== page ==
It takes a country
Welcome to this week’s Reno News & Review.
I wanted to write about happy stuff this week, so help me, but goddamn it, I went to that bone marrow donor drive on Saturday that I wrote about in Filet of Soul, and it sent my imagination into a tailspin.
I’ll tell you why. First off, I don’t have one of those imaginations that tend toward pessimism. But I’ve been around the block a time or two, and I learn from my observations. Especially this year, I’ve seen, not just in my own circle but in the media, people dying of cancers, addictions and organ failures. Bottom line: Everyone dies of something.
Few and far between are the ones among us who live disease free, hit their 70s, and die of a massive heart attack or stroke. Isn’t that sad? No, most of us will develop the typical aging diseases and watch the medical bills pile up.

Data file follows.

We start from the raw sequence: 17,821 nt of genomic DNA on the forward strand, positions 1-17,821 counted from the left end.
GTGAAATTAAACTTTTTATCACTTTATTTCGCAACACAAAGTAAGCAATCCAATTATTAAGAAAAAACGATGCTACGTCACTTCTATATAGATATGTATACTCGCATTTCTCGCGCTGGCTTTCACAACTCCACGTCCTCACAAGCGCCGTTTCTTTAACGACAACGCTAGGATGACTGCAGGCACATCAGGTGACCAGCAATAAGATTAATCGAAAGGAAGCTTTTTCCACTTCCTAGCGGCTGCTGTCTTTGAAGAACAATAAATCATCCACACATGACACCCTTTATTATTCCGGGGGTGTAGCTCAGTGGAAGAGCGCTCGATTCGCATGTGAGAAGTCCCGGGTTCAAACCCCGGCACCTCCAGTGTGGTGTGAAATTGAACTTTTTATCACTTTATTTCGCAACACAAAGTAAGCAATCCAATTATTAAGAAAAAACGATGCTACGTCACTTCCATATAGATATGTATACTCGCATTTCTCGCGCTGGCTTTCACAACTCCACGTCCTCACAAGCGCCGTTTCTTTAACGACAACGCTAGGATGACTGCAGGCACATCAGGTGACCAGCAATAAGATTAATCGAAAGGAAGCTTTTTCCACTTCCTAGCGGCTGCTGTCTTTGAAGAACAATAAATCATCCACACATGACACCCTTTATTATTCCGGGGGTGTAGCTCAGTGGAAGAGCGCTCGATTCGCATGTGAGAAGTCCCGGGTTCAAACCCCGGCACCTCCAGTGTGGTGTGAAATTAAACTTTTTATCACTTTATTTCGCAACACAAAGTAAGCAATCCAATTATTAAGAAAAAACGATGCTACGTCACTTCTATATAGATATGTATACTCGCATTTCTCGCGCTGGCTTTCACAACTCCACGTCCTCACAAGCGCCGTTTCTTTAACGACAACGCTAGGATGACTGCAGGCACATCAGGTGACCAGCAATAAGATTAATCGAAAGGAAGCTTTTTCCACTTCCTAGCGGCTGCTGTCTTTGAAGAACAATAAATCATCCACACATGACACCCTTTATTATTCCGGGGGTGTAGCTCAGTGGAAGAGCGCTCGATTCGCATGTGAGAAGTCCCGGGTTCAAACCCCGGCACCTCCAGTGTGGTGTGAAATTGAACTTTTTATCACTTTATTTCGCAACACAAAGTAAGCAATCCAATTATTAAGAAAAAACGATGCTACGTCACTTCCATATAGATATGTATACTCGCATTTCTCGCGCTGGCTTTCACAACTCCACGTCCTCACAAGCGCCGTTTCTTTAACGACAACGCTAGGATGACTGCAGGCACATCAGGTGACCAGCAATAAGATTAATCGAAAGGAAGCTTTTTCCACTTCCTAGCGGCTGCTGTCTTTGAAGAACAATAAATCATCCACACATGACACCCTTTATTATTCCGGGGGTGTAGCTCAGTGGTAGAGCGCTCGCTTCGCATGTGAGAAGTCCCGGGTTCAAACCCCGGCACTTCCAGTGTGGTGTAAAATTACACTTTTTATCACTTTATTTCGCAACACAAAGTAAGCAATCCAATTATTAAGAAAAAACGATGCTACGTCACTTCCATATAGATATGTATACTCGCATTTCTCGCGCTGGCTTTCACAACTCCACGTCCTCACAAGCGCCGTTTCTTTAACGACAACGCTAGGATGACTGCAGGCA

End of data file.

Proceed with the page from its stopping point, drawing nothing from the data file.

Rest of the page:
And then I hear about Tanner, who, because of a single disease, hit his $1 million lifetime insurance “benefit” at 4 years old. That means, while the hospitals may continue to offer care, Tanner’s parents are paying for his life out of pocket. True, there may be some help from here and there, but Tanner is a special case—an adorable toddler.
Not too many of us are too adorable when we hit those aging diseases. And despite the fact that we know what our illness can do to our wallets and families, there is no urge stronger in a human being than the will to survive.
Do you get where the equation is going? The vast majority of us will get a long-term illness before we die, and we’ll use up our lifetime benefit (especially in these days of ever rising health-care costs and insurance premiums that prevent us from buying the higher “benefit.”). Then, because of our will to survive or our family’s feeling of obligation, we’re going to give every last dime to the medical industry—not to mention the creeping horrors we’ll give our families because the medical industry is very good at keeping us alive.